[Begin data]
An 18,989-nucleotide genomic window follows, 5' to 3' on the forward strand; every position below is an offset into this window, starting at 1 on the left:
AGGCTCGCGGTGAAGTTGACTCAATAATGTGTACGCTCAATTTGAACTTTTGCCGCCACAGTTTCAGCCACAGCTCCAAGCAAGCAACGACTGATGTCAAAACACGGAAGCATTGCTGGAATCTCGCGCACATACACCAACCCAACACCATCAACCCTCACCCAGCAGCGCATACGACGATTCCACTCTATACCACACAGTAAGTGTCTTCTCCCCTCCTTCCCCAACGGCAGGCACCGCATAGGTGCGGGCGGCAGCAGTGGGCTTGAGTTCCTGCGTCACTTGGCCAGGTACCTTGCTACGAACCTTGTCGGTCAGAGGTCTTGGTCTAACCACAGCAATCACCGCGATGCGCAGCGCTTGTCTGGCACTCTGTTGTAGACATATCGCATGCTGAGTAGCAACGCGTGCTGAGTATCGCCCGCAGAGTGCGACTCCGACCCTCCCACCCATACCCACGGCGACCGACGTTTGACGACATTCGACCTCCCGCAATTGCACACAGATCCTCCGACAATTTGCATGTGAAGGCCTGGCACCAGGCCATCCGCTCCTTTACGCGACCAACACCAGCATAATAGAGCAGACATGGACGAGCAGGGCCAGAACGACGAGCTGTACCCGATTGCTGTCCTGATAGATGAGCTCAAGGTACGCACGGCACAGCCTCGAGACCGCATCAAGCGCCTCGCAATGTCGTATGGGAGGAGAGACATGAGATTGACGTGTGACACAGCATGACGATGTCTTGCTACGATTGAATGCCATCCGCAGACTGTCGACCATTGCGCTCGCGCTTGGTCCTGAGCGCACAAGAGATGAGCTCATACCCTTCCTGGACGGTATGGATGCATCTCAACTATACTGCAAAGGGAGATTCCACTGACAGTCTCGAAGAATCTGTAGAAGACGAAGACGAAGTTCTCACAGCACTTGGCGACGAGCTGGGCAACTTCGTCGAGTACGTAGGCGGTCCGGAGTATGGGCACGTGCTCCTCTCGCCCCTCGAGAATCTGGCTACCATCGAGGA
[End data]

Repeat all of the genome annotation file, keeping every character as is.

An 18,989-nucleotide genomic window follows, 5' to 3' on the forward strand; every position below is an offset into this window, starting at 1 on the left:
AGGCTCGCGGTGAAGTTGACTCAATAATGTGTACGCTCAATTTGAACTTTTGCCGCCACAGTTTCAGCCACAGCTCCAAGCAAGCAACGACTGATGTCAAAACACGGAAGCATTGCTGGAATCTCGCGCACATACACCAACCCAACACCATCAACCCTCACCCAGCAGCGCATACGACGATTCCACTCTATACCACACAGTAAGTGTCTTCTCCCCTCCTTCCCCAACGGCAGGCACCGCATAGGTGCGGGCGGCAGCAGTGGGCTTGAGTTCCTGCGTCACTTGGCCAGGTACCTTGCTACGAACCTTGTCGGTCAGAGGTCTTGGTCTAACCACAGCAATCACCGCGATGCGCAGCGCTTGTCTGGCACTCTGTTGTAGACATATCGCATGCTGAGTAGCAACGCGTGCTGAGTATCGCCCGCAGAGTGCGACTCCGACCCTCCCACCCATACCCACGGCGACCGACGTTTGACGACATTCGACCTCCCGCAATTGCACACAGATCCTCCGACAATTTGCATGTGAAGGCCTGGCACCAGGCCATCCGCTCCTTTACGCGACCAACACCAGCATAATAGAGCAGACATGGACGAGCAGGGCCAGAACGACGAGCTGTACCCGATTGCTGTCCTGATAGATGAGCTCAAGGTACGCACGGCACAGCCTCGAGACCGCATCAAGCGCCTCGCAATGTCGTATGGGAGGAGAGACATGAGATTGACGTGTGACACAGCATGACGATGTCTTGCTACGATTGAATGCCATCCGCAGACTGTCGACCATTGCGCTCGCGCTTGGTCCTGAGCGCACAAGAGATGAGCTCATACCCTTCCTGGACGGTATGGATGCATCTCAACTATACTGCAAAGGGAGATTCCACTGACAGTCTCGAAGAATCTGTAGAAGACGAAGACGAAGTTCTCACAGCACTTGGCGACGAGCTGGGCAACTTCGTCGAGTACGTAGGCGGTCCGGAGTATGGGCACGTGCTCCTCTCGCCCCTCGAGAATCTGGCTACCATCGAGGA